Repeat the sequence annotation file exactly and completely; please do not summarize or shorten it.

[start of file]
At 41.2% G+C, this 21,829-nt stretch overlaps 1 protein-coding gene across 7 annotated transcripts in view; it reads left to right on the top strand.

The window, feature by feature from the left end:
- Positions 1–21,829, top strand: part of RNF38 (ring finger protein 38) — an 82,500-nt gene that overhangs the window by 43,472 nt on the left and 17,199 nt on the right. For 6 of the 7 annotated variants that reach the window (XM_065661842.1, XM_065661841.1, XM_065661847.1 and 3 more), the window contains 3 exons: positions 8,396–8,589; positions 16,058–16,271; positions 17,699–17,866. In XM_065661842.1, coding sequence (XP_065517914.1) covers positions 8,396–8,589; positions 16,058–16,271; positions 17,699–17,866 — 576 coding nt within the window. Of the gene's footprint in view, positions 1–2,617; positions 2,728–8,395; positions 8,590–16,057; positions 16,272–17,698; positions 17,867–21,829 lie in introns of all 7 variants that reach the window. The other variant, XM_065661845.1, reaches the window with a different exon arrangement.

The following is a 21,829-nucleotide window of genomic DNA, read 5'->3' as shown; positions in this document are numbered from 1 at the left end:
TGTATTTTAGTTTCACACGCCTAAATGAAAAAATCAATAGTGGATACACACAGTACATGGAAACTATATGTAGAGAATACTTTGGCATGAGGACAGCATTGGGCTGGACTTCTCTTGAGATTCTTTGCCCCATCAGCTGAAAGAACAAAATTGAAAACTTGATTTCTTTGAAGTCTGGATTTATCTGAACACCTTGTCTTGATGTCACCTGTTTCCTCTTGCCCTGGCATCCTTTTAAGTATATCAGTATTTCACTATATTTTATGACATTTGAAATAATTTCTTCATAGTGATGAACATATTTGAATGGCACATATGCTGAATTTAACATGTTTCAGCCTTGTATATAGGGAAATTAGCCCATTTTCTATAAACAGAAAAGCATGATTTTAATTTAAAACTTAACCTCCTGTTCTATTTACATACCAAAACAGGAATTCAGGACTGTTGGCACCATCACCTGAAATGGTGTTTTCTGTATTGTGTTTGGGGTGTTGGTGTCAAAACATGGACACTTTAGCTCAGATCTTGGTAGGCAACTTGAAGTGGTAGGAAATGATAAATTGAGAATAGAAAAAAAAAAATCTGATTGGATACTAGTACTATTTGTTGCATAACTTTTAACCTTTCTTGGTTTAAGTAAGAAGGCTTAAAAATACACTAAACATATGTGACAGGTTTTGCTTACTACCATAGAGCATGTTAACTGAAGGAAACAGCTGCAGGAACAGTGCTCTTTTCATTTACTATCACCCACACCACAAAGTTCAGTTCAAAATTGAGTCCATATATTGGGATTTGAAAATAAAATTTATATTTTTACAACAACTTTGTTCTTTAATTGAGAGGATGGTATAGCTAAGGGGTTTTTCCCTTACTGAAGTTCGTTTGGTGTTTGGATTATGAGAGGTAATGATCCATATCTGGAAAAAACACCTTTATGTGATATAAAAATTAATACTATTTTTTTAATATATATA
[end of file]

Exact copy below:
At 41.2% G+C, this 21,829-nt stretch overlaps 1 protein-coding gene across 7 annotated transcripts in view; it reads left to right on the top strand.

The window, feature by feature from the left end:
- Positions 1–21,829, top strand: part of RNF38 (ring finger protein 38) — an 82,500-nt gene that overhangs the window by 43,472 nt on the left and 17,199 nt on the right. For 6 of the 7 annotated variants that reach the window (XM_065661842.1, XM_065661841.1, XM_065661847.1 and 3 more), the window contains 3 exons: positions 8,396–8,589; positions 16,058–16,271; positions 17,699–17,866. In XM_065661842.1, coding sequence (XP_065517914.1) covers positions 8,396–8,589; positions 16,058–16,271; positions 17,699–17,866 — 576 coding nt within the window. Of the gene's footprint in view, positions 1–2,617; positions 2,728–8,395; positions 8,590–16,057; positions 16,272–17,698; positions 17,867–21,829 lie in introns of all 7 variants that reach the window. The other variant, XM_065661845.1, reaches the window with a different exon arrangement.

The following is a 21,829-nucleotide window of genomic DNA, read 5'->3' as shown; positions in this document are numbered from 1 at the left end:
TGTATTTTAGTTTCACACGCCTAAATGAAAAAATCAATAGTGGATACACACAGTACATGGAAACTATATGTAGAGAATACTTTGGCATGAGGACAGCATTGGGCTGGACTTCTCTTGAGATTCTTTGCCCCATCAGCTGAAAGAACAAAATTGAAAACTTGATTTCTTTGAAGTCTGGATTTATCTGAACACCTTGTCTTGATGTCACCTGTTTCCTCTTGCCCTGGCATCCTTTTAAGTATATCAGTATTTCACTATATTTTATGACATTTGAAATAATTTCTTCATAGTGATGAACATATTTGAATGGCACATATGCTGAATTTAACATGTTTCAGCCTTGTATATAGGGAAATTAGCCCATTTTCTATAAACAGAAAAGCATGATTTTAATTTAAAACTTAACCTCCTGTTCTATTTACATACCAAAACAGGAATTCAGGACTGTTGGCACCATCACCTGAAATGGTGTTTTCTGTATTGTGTTTGGGGTGTTGGTGTCAAAACATGGACACTTTAGCTCAGATCTTGGTAGGCAACTTGAAGTGGTAGGAAATGATAAATTGAGAATAGAAAAAAAAAAATCTGATTGGATACTAGTACTATTTGTTGCATAACTTTTAACCTTTCTTGGTTTAAGTAAGAAGGCTTAAAAATACACTAAACATATGTGACAGGTTTTGCTTACTACCATAGAGCATGTTAACTGAAGGAAACAGCTGCAGGAACAGTGCTCTTTTCATTTACTATCACCCACACCACAAAGTTCAGTTCAAAATTGAGTCCATATATTGGGATTTGAAAATAAAATTTATATTTTTACAACAACTTTGTTCTTTAATTGAGAGGATGGTATAGCTAAGGGGTTTTTCCCTTACTGAAGTTCGTTTGGTGTTTGGATTATGAGAGGTAATGATCCATATCTGGAAAAAACACCTTTATGTGATATAAAAATTAATACTATTTTTTTAATATATATA